Microsoft Skype for Business and Teams are reported to be users' preferred platforms at 59% and 48%, respectively. However, only half of the end-users prefer Skype for Business, and 34% report preferring Teams.

Millennials are twice as likely to use unapproved collaboration apps in the workplace zdnet

Unify Square

Millennials use apps like Slack, Zoom, and Workplace by Facebook more frequently compared to older age groups. Over one in five (20.8%) of millennials are using Slack, compared to 8.8% of Gen Xers and 4.8% of baby boomers.

Zoom is used by almost one in five (19.6%) of millennials, compared to 11% of Gen Xers, and 8% of baby boomers.

Social media is part of day-to-day life for the majority of the workforce -- 87% of coworkers are connected on Facebook, according to Igloo Software's 2019 State of the Digital Workforce report, and they are demanding employers incorporate those experiences into their jobs.

The survey reflects this trend: 13.3% of millennials use Workplace by Facebook -- the natural compromise -- compared to 7.6% of Gen Xers, and 4.8% of baby boomers. 

Scott Gode, chief product marketing officer, Unify Square said: 

"Many of these apps don't share information, causing "islands" of communication and collaboration to form, negating much of the benefit of using apps that should be better than email at enabling users' productivity.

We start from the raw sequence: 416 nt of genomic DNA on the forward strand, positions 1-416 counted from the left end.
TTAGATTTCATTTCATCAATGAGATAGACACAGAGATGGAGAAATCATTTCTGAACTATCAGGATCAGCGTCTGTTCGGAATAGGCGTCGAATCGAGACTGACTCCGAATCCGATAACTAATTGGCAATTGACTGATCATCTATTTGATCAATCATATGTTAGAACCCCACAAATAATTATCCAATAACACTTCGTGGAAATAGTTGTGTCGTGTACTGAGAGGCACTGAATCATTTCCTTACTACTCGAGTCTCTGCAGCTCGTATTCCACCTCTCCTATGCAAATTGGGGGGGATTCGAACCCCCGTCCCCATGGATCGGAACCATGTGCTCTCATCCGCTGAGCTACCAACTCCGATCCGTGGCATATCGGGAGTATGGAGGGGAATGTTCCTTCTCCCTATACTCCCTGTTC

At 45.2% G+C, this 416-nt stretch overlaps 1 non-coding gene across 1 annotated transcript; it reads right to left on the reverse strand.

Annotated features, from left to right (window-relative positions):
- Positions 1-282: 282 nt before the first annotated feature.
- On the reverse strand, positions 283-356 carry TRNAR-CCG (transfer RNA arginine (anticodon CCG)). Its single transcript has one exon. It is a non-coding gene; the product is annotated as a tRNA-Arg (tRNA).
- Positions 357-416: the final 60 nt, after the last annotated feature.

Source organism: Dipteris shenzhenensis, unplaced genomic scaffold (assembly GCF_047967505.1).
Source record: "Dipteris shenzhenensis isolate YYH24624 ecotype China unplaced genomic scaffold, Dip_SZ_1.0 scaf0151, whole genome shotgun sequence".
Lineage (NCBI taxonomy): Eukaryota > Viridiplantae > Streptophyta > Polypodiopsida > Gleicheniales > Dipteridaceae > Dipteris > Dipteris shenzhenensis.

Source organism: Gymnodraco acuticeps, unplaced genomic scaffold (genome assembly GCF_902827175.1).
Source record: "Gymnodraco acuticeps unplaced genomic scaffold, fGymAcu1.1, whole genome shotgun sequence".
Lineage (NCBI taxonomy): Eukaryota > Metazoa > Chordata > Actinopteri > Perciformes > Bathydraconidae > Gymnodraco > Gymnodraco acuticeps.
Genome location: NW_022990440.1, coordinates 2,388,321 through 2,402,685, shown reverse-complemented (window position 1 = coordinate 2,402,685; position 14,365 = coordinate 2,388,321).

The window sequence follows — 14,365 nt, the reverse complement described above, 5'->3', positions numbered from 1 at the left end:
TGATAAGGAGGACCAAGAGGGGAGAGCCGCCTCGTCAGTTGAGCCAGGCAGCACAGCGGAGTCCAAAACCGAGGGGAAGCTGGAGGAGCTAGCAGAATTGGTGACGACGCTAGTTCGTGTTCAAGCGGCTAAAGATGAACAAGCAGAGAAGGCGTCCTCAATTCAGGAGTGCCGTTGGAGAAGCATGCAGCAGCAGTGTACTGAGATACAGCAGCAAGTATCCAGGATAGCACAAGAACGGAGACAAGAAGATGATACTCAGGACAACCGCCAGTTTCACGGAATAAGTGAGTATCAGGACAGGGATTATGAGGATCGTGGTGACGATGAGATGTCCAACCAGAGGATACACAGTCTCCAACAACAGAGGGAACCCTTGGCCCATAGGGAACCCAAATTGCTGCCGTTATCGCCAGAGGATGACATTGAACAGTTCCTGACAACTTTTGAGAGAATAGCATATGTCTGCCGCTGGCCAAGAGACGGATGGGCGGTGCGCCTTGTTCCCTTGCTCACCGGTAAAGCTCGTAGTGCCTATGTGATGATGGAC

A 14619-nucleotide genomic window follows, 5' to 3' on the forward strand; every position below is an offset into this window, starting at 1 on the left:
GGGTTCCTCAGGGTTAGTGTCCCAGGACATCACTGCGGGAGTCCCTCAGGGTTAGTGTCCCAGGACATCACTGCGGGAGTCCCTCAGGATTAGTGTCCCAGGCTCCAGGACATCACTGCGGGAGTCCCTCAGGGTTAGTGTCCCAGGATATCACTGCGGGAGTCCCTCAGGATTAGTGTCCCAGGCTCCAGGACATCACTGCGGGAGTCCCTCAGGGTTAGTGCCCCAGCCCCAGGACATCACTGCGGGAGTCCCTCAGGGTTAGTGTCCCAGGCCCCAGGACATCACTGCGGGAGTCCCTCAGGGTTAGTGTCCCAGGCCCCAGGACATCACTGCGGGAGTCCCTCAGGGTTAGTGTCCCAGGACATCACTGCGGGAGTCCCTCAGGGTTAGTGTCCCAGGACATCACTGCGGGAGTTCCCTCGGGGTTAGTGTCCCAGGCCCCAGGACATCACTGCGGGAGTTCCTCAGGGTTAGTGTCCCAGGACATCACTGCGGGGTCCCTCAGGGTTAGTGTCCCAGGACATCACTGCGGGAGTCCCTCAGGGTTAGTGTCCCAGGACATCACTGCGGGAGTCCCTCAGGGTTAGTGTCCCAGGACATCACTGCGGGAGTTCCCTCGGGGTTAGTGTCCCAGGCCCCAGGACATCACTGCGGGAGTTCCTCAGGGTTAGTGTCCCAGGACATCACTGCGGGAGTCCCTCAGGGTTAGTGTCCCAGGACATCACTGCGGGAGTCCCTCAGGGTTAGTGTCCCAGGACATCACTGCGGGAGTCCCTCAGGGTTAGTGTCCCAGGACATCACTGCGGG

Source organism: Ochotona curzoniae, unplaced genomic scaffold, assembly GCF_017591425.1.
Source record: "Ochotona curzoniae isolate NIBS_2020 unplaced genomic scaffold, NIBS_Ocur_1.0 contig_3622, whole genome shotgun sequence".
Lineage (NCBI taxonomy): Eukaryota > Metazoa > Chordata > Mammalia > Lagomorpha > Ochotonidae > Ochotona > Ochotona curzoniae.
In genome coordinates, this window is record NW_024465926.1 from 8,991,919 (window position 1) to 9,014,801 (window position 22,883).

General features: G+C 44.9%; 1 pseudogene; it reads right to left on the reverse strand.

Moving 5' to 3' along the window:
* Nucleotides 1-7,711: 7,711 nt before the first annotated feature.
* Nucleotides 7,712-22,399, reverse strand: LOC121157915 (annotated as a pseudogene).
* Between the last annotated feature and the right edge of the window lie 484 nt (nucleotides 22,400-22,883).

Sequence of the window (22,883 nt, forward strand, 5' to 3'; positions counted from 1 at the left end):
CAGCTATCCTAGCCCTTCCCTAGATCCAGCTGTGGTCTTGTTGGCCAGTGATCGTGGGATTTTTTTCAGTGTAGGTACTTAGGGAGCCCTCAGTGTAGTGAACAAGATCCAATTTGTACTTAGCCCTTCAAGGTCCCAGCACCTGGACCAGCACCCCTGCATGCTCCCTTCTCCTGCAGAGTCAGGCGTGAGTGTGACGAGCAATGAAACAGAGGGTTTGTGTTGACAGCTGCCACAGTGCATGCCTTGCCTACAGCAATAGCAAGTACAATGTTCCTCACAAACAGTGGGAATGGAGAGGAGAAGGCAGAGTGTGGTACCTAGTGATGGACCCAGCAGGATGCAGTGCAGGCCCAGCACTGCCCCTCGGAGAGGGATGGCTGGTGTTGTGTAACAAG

IT needs to shift from 'command and control' to 'trust, but verify' for organizations deploying WSC platforms to realize the greatest value from their investments."

Traditional methods of working still reign supreme. Email continues to be a popular tool for collaboration and communication across workers who have spent their entire working career battling to get to inbox zero.

There are so many tools on the market that enable real-time chat, voice, and video collaboration today that enable organizations to collaborate and share knowledge. Companies should use them -- but ensure that the entire organization has one default collaboration system. 

Is it email's turn for innovation? New collaboration tools such as Microsoft Teams can overwhelm in large organisations. Inexperienced team members communicate across threads that quickly become unwieldy, and information is hard to find and follow.

As collaboration tools like Slack and Teams become more and more popular, communication and teamwork in the workplace will inevitably evolve, and companies need to be strategic about how to deploy these tools across their workforce.

The ultimate collaboration tool that does everything that workers want, while satisfying the IT team, is still a long way off.

Previous and related coverage

A quarter of employees would upgrade their workplace technology if they were In-charge

What would you do differently at work if you were the boss?

The collaborative inbox: Is it email's turn for innovation?

According to McKinsey data, the average worker spends 28% of their workweek on email. But why are they using a tool that's 50 years old?

Three-out-of-five IT workers share sensitive information by email

Email is creating major security risks as IT workers store and share sensitive documents via email and instant messages.

Workers use unapproved messaging apps to get their work done

Although workers use messaging apps up to six times daily to get their job done -- HR is often unaware of its use.